Red Sox vs. Yankees — Philosophical Differences With A Capital ‘P’

    Think back to your college philosophy professor. If you can remember them at all, you would probably recall that were well-versed in the theories and thoughts of Plato, Socrates and Aristotle. Chances are they talked in depth about existentialism, epistemology and syllogisms. And perhaps they challenged you to think about mind-bending questions such as, “What is the meaning of life?”

    But here are a few things they probably didn’t do: They probably didn’t write a chapter in a book called “The Red Sox and Philosophy: Green Monster Meditations.” They probably did not link “Red Sox Nation” with an Eastern philosophical approach that values “we” more than “I” and attributes the opposite philosophical outlook to the New York Yankees. And they almost certainly didn’t share those views as part of a talk in a bar located in New York.

    Nevertheless, Chelsea Harry, 31, a newly hired assistant professor of philosophy at Southern Connecticut State University, has combined the academic philosophical studies of Descartes and Confucius with real world subjects, such as baseball. Her book chapter, “We Are Family: The Self and Red Sox Nation,” published two years ago by Open Court, weaves in the differences between Eastern and Western culture and how they apply to the Red Sox and Yankees. In her teaching, she hopes to weave the traditional deep, philosophical subjects with some of today’s popular culture as a way to show students how philosophy is relevant to their lives. “I had written the Red Sox piece as a way to teach an important difference between eastern and western concepts of self using a popular model of rivalry,” she says.

    What she found – with a mixture of factual information and an admitted biased perspective – was that while both teams and their fans enjoyed much success, there are significant differences that are rooted unconsciously in Eastern and Western philosophical approaches to life.

    “Red Sox fans view the players and coaches as almost an extension of their families,” Harry says. “The team and the fans view each other, in many respects, as one and the same. Whether they realize it or not, they embody many of the values of Eastern philosophy, such as that espoused by Confucius.”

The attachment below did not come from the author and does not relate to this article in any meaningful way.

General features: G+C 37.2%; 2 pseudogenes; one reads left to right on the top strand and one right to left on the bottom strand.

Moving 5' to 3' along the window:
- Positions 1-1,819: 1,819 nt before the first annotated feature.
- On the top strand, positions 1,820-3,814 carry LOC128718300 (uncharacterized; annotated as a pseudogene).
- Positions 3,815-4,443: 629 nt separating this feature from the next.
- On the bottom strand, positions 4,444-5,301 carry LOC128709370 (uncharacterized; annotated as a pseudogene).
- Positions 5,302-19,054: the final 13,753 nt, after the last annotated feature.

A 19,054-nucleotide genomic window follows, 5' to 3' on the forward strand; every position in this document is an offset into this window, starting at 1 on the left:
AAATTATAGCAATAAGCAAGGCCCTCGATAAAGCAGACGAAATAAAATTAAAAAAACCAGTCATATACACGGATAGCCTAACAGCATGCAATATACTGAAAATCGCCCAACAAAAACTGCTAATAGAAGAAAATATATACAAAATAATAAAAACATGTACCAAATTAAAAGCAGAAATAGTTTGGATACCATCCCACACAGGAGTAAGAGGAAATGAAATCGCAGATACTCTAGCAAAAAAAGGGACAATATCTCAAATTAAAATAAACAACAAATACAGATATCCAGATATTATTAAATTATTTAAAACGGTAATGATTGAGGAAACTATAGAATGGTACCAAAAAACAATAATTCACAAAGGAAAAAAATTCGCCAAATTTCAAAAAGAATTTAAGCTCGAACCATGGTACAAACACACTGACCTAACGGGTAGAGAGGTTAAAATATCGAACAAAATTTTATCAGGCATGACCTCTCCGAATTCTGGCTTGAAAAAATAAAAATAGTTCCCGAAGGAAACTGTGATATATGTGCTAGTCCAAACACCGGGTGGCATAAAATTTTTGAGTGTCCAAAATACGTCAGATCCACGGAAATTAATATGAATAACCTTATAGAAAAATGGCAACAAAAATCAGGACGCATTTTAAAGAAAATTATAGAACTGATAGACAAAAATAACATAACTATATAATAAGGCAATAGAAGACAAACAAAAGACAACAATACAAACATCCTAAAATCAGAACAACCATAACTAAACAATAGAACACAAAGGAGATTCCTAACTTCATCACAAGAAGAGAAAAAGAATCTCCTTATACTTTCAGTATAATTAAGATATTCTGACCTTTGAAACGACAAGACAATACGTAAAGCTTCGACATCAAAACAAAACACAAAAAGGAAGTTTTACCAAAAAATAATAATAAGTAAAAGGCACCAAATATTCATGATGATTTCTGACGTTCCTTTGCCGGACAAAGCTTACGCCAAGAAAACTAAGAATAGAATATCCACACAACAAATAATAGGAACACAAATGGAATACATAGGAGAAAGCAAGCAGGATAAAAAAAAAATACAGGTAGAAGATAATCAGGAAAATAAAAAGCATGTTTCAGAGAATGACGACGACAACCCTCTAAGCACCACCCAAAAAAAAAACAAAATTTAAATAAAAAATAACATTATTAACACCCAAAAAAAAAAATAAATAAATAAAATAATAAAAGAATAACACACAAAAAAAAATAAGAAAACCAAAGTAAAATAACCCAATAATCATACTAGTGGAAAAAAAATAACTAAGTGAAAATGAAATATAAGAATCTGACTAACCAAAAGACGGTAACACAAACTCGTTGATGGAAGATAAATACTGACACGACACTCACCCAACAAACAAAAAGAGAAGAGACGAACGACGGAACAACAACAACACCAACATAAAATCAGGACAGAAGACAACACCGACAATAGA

She notes that this sort of “oneness” with the team may be attributable, at least in part, to the decades and decades of shared disappointment. The Red Sox had gone 86 years without a World Series championship until their victory in 2004. To make it even more painful, several times they had risen to the brink of baseball nirvana during their drought, only to fall short in post-season play.

    By contrast, she said the Yankees have embodied more of a philosophy that has been historically pervasive in the West. It’s more oriented to the individual – hiring many all-star players and hoping that the whole will equal the sum of all the individual talent. She said they seem to have a sense of entitlement – a belief that they should and must win the World Series each year. Anything less than winning the World Series is viewed as a failure in their eyes.

    “Yes, the Red Sox sought to hire some all-star players, as well, but not to the same degree,” she says. “And they have relied more on the intangibles and a sense of community.” The ultimate success of the “Idiots,” the nickname of the Red Sox team in 2004, is an example.

    “I suppose we should leave open the possibility that the Yankee fans might be more of a community if they were to suffer for a long period of time with losing teams,” she says. “In fact, I would like to be able to test that theory,” she jokes, admitting that she is a lifelong Red Sox fan and grew up in Massachusetts.

    When a Red Sox player puts himself ahead of the team, the fans will turn on him, she says. She noted the departure of Manny Ramirez, who after months of reported temper tantrums and egoism, was traded to the Los Angeles Dodgers in 2008. But the fans grew tired of him well before the trade, despite being among the best hitters in the American League.

    She points to the constant ego battles on the Yankees during the late 1970s and early 80s, such as between Reggie Jackson and manager Billy Martin, and between Martin and Steinbrenner, as typifying how they put “me” ahead of “we.” And while those dramas have subsided on the Yankees of today, she said you still see A-Rod’s celebrity status in social circles, and Derek Jeter appearing in TV commercials.

    Another difference between Yankee and Red Sox values can be demonstrated in how many of their players have had their number retired. While the Yankees have retired the number of 16 of their players, the Red Sox have only retired the number of seven of theirs. “Again, this points to a difference in emphasis between team and self.”

    Harry admits that the Red Sox have had some problems of their own this year, driven in part by personalities. “After the success of 2004 and 2007, you might be seeing some of the ‘it’s all about me’ mentality creeping into the organization. There may be a bit of an identity crisis going on right now. But I suspect this is an aberration and that the team will go back to its roots.”




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